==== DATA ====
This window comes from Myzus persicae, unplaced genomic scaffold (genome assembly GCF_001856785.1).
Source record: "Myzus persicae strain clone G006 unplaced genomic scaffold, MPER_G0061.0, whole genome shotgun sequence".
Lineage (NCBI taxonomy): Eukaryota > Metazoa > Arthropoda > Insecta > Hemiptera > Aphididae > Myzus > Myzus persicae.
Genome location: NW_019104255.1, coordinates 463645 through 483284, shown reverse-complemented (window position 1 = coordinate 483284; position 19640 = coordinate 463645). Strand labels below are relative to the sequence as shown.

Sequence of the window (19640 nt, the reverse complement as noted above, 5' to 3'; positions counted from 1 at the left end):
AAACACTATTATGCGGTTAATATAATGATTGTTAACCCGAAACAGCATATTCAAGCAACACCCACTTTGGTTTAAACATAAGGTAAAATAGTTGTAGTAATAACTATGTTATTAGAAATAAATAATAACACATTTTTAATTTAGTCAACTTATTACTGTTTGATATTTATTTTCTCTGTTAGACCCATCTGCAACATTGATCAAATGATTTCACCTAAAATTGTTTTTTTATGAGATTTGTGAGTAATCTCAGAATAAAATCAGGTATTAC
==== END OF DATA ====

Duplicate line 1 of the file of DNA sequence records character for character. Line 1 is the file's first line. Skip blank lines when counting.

This window comes from Myzus persicae, unplaced genomic scaffold (genome assembly GCF_001856785.1).